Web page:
The Daily Parker

Politics, Weather, Photography, and the Dog

Corridor Brewery and Provisions, Chicago

Welcome to stop #37 on the Brews and Choos project. As promised, now that Illinois has moved into Phase 4 (and, we hope, Phase 5 before too long), we're brewing and chooing again. But a confession: I walked to this one.

Brewery: Corridor Brewery and Provisions, 3446 N. Southport Ave., Chicago
Train line: CTA Brown Line, Southport
Time from Chicago: 27 minutes
Distance from station: 100 m

Corridor Brewery might be the least-pretentious restaurant on the Southport Corridor. They brew beer; they serve well-prepared but simple food; and they have a large, dog-friendly patio in the summer.

During Covid-19 Phase 4, they have reduced capacity and they're pretty strict about masks. (The servers follow the latest CDC guidance and wear decorative cloth masks over surgical masks, for instance.) In summer, they open up the front sliding doors and spill onto the sidewalk, drawing a lively, if very young, crowd from the neighborhood. I visited on a February evening when the temperature hovered just under -11°C, so I chose to sit indoors.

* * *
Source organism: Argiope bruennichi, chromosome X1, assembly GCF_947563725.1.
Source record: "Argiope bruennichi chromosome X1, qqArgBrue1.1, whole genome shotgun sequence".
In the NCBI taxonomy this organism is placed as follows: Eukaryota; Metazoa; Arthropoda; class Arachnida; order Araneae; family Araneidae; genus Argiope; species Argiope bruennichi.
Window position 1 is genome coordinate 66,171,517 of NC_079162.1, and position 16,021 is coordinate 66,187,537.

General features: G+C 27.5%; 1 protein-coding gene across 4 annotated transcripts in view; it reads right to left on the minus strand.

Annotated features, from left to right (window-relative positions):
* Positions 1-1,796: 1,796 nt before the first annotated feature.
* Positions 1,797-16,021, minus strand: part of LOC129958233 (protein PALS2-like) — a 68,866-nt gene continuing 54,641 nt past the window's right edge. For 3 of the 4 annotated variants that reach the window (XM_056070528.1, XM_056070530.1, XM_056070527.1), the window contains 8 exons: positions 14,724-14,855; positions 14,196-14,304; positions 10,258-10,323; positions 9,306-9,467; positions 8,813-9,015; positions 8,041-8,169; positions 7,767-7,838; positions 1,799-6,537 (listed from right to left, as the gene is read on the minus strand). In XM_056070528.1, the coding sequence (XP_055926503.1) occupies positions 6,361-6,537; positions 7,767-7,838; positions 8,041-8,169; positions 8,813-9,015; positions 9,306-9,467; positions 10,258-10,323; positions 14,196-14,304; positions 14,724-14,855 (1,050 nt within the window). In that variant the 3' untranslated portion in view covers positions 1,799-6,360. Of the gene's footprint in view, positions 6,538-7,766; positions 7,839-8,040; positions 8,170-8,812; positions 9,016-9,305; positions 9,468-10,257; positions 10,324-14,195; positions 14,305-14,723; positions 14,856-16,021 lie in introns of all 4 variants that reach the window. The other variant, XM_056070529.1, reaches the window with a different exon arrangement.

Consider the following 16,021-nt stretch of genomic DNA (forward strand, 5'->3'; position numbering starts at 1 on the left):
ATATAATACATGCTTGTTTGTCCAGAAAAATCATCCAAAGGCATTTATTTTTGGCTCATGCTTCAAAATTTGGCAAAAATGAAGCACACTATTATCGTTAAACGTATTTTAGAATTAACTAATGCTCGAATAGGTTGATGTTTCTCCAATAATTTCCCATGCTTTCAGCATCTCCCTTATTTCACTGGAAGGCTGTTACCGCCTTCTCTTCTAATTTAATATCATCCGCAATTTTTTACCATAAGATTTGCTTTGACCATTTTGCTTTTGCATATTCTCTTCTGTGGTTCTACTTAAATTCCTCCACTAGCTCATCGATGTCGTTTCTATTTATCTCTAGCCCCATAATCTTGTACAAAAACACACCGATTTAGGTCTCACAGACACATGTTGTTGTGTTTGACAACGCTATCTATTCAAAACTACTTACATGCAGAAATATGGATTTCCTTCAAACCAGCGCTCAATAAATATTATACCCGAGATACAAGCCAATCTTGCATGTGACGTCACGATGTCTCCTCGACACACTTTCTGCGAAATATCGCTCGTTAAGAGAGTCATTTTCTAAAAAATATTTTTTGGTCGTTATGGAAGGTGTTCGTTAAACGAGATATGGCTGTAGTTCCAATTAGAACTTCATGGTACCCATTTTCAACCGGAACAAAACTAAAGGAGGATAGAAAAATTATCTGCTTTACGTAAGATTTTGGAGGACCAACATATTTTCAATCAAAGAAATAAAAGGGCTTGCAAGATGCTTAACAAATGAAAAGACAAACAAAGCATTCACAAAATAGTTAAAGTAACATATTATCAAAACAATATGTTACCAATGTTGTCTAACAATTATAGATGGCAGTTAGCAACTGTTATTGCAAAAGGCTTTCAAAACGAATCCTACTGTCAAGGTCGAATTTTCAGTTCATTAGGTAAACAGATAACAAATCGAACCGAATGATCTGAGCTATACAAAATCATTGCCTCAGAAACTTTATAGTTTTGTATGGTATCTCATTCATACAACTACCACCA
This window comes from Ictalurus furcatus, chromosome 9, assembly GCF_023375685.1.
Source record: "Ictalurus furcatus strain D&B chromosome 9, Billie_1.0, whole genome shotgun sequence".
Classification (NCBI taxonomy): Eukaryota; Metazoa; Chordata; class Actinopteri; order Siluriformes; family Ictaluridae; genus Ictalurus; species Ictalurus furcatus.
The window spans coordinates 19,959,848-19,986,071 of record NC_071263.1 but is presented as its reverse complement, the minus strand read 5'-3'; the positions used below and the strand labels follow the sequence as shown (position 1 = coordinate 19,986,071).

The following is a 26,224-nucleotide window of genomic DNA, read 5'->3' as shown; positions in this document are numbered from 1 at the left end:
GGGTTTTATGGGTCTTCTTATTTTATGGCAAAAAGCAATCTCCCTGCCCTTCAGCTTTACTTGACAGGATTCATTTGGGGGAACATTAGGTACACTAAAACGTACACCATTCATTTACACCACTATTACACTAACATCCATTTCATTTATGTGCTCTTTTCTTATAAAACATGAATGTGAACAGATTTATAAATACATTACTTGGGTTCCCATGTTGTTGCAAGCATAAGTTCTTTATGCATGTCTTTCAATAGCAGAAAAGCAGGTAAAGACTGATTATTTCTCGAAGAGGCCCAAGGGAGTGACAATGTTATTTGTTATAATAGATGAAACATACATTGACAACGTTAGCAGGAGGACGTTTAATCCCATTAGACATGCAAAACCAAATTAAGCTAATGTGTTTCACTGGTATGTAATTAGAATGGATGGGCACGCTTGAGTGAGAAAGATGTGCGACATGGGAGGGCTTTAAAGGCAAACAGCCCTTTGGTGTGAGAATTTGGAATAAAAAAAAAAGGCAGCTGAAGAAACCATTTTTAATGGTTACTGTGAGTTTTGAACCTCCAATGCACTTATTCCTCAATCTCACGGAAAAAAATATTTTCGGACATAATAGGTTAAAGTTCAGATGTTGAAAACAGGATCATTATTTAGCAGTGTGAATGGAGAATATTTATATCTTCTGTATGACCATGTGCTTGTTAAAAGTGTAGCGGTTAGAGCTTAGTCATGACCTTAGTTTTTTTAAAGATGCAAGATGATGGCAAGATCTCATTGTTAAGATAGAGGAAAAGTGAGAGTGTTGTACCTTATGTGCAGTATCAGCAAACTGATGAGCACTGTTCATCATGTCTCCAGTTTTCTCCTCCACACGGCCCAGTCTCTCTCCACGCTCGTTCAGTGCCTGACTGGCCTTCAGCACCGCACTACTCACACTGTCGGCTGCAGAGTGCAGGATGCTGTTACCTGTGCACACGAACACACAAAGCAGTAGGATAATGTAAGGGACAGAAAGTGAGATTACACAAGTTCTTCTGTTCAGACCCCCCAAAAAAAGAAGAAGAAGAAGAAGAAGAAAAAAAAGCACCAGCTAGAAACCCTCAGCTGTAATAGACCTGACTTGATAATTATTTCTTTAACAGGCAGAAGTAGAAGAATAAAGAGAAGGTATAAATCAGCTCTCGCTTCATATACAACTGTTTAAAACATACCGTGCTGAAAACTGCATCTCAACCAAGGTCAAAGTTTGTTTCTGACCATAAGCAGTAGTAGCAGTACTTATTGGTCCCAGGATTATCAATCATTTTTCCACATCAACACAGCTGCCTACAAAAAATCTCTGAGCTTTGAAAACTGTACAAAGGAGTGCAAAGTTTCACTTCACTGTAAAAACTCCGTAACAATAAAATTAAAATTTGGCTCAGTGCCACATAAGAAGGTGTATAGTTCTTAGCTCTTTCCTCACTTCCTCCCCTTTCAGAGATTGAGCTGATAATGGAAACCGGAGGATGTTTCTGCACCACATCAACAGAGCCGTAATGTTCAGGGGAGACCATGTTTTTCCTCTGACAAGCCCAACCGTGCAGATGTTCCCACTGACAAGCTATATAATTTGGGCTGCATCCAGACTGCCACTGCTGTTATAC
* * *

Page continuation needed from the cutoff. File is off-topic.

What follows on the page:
They have a prix fixe flight of whichever six beers they have on draft, but I only tried four, and enjoyed them all. The Portly Warrior (porter, 5.1%, 30 IBU) was lighter than I expected, with some fruit and bitter notes from the hops, but complex malt flavors that had a nice, lingering finish. The Squeezit DDH IPA (8%, 40 IBU) hit me with a fruity, juicy Citra flavor, yet had great balance and just enough sweetness. The Wizard Fight (APA, 6%, 60 IBU) had a strong but not overpowering hoppy flavor, and a very tasty, balanced middle with a clean finish. Finally, I tried the Cosmic Juicebox (DDH IPA, 6.8%, 40 IBU), which had so much grapefruit (and maybe pear?) but with a malty finish that overall worked really well.

I also had a hamburger. Whether because I had walked 3 kilometers in the cold or because it was really well-prepared, I snarfed it down a lot faster than I intended.

Beer garden? Sidewalk
Dogs OK? Outside only
Televisions? None
Serves food? Yes, full menu
Would hang out with a book? Yes
Would hang out with friends? Yes
Would go back? Yes

Brews and Choos: one year later

One year ago today, I started the Brews and Choos project at Macushla Brewing in Glenview, Ill. I chose that brewery because it was easy to get to from my downtown Chicago office; it was farther from the Glenview Metra station than the other brewery in town (Ten Ninety); and I could swing by a third brewery (Old Irving) on my way home.